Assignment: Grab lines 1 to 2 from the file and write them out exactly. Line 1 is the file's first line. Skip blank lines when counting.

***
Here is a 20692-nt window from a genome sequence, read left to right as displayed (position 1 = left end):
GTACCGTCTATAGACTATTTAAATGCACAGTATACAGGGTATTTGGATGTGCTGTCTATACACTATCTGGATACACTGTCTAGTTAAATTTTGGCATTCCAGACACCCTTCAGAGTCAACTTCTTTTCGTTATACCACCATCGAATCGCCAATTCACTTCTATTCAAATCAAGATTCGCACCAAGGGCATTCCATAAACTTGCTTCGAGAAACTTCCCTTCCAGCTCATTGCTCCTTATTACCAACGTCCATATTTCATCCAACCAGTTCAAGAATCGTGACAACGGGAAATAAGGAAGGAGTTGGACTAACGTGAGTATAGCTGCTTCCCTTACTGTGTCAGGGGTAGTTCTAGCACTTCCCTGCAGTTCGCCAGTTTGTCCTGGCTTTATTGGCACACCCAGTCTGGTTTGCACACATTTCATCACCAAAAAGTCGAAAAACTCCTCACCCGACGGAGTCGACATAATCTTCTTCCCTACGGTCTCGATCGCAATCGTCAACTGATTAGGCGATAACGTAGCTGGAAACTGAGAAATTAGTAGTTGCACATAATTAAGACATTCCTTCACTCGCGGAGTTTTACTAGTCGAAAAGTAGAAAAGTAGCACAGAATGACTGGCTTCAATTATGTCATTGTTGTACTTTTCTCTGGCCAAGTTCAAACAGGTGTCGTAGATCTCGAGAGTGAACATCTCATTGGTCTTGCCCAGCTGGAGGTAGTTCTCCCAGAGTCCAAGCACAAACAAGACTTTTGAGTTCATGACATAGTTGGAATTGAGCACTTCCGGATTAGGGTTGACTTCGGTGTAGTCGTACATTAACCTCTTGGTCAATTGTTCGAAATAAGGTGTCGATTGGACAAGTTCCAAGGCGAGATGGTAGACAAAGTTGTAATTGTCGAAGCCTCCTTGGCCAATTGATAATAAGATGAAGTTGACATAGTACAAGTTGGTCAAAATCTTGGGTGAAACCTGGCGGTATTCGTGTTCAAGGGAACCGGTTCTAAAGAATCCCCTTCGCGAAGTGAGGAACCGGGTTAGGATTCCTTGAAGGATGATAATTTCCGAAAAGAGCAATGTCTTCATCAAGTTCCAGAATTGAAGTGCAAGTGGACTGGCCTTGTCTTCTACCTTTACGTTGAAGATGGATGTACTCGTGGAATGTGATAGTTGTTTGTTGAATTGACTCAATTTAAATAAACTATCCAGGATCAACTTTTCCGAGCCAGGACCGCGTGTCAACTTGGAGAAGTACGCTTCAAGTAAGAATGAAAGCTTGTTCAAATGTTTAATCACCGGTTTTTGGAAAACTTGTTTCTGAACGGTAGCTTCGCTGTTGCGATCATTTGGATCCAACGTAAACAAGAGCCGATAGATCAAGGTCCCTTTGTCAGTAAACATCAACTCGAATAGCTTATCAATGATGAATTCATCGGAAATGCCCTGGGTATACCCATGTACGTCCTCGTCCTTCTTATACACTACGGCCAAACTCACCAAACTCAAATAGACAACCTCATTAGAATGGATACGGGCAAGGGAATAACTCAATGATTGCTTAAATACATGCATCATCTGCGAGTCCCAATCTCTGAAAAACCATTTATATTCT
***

Here is a 20692-nt window from a genome sequence, read left to right as displayed (position 1 = left end):
GTACCGTCTATAGACTATTTAAATGCACAGTATACAGGGTATTTGGATGTGCTGTCTATACACTATCTGGATACACTGTCTAGTTAAATTTTGGCATTCCAGACACCCTTCAGAGTCAACTTCTTTTCGTTATACCACCATCGAATCGCCAATTCACTTCTATTCAAATCAAGATTCGCACCAAGGGCATTCCATAAACTTGCTTCGAGAAACTTCCCTTCCAGCTCATTGCTCCTTATTACCAACGTCCATATTTCATCCAACCAGTTCAAGAATCGTGACAACGGGAAATAAGGAAGGAGTTGGACTAACGTGAGTATAGCTGCTTCCCTTACTGTGTCAGGGGTAGTTCTAGCACTTCCCTGCAGTTCGCCAGTTTGTCCTGGCTTTATTGGCACACCCAGTCTGGTTTGCACACATTTCATCACCAAAAAGTCGAAAAACTCCTCACCCGACGGAGTCGACATAATCTTCTTCCCTACGGTCTCGATCGCAATCGTCAACTGATTAGGCGATAACGTAGCTGGAAACTGAGAAATTAGTAGTTGCACATAATTAAGACATTCCTTCACTCGCGGAGTTTTACTAGTCGAAAAGTAGAAAAGTAGCACAGAATGACTGGCTTCAATTATGTCATTGTTGTACTTTTCTCTGGCCAAGTTCAAACAGGTGTCGTAGATCTCGAGAGTGAACATCTCATTGGTCTTGCCCAGCTGGAGGTAGTTCTCCCAGAGTCCAAGCACAAACAAGACTTTTGAGTTCATGACATAGTTGGAATTGAGCACTTCCGGATTAGGGTTGACTTCGGTGTAGTCGTACATTAACCTCTTGGTCAATTGTTCGAAATAAGGTGTCGATTGGACAAGTTCCAAGGCGAGATGGTAGACAAAGTTGTAATTGTCGAAGCCTCCTTGGCCAATTGATAATAAGATGAAGTTGACATAGTACAAGTTGGTCAAAATCTTGGGTGAAACCTGGCGGTATTCGTGTTCAAGGGAACCGGTTCTAAAGAATCCCCTTCGCGAAGTGAGGAACCGGGTTAGGATTCCTTGAAGGATGATAATTTCCGAAAAGAGCAATGTCTTCATCAAGTTCCAGAATTGAAGTGCAAGTGGACTGGCCTTGTCTTCTACCTTTACGTTGAAGATGGATGTACTCGTGGAATGTGATAGTTGTTTGTTGAATTGACTCAATTTAAATAAACTATCCAGGATCAACTTTTCCGAGCCAGGACCGCGTGTCAACTTGGAGAAGTACGCTTCAAGTAAGAATGAAAGCTTGTTCAAATGTTTAATCACCGGTTTTTGGAAAACTTGTTTCTGAACGGTAGCTTCGCTGTTGCGATCATTTGGATCCAACGTAAACAAGAGCCGATAGATCAAGGTCCCTTTGTCAGTAAACATCAACTCGAATAGCTTATCAATGATGAATTCATCGGAAATGCCCTGGGTATACCCATGTACGTCCTCGTCCTTCTTATACACTACGGCCAAACTCACCAAACTCAAATAGACAACCTCATTAGAATGGATACGGGCAAGGGAATAACTCAATGATTGCTTAAATACATGCATCATCTGCGAGTCCCAATCTCTGAAAAACCATTTATATTCT